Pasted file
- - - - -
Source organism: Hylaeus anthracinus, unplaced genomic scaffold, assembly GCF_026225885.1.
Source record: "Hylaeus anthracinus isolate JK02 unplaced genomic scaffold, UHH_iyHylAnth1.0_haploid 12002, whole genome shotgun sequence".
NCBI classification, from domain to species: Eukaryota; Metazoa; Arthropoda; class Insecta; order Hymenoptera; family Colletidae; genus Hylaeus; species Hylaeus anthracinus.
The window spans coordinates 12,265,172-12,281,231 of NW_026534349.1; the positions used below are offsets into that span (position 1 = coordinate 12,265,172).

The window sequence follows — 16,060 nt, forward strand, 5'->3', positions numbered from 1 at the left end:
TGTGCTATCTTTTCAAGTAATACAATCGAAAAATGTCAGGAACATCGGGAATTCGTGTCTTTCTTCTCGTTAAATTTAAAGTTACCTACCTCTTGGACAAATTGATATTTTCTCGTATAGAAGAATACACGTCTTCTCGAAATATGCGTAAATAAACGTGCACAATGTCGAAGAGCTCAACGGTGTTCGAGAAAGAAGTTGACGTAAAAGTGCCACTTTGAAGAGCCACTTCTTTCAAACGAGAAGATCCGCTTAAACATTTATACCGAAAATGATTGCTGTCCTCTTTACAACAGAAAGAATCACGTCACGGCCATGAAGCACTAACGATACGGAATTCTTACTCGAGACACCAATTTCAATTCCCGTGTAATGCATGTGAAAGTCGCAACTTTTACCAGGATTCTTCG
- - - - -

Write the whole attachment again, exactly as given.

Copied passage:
Source organism: Hylaeus anthracinus, unplaced genomic scaffold, assembly GCF_026225885.1.
Source record: "Hylaeus anthracinus isolate JK02 unplaced genomic scaffold, UHH_iyHylAnth1.0_haploid 12002, whole genome shotgun sequence".
NCBI classification, from domain to species: Eukaryota; Metazoa; Arthropoda; class Insecta; order Hymenoptera; family Colletidae; genus Hylaeus; species Hylaeus anthracinus.
The window spans coordinates 12,265,172-12,281,231 of NW_026534349.1; the positions used below are offsets into that span (position 1 = coordinate 12,265,172).

The window sequence follows — 16,060 nt, forward strand, 5'->3', positions numbered from 1 at the left end:
TGTGCTATCTTTTCAAGTAATACAATCGAAAAATGTCAGGAACATCGGGAATTCGTGTCTTTCTTCTCGTTAAATTTAAAGTTACCTACCTCTTGGACAAATTGATATTTTCTCGTATAGAAGAATACACGTCTTCTCGAAATATGCGTAAATAAACGTGCACAATGTCGAAGAGCTCAACGGTGTTCGAGAAAGAAGTTGACGTAAAAGTGCCACTTTGAAGAGCCACTTCTTTCAAACGAGAAGATCCGCTTAAACATTTATACCGAAAATGATTGCTGTCCTCTTTACAACAGAAAGAATCACGTCACGGCCATGAAGCACTAACGATACGGAATTCTTACTCGAGACACCAATTTCAATTCCCGTGTAATGCATGTGAAAGTCGCAACTTTTACCAGGATTCTTCG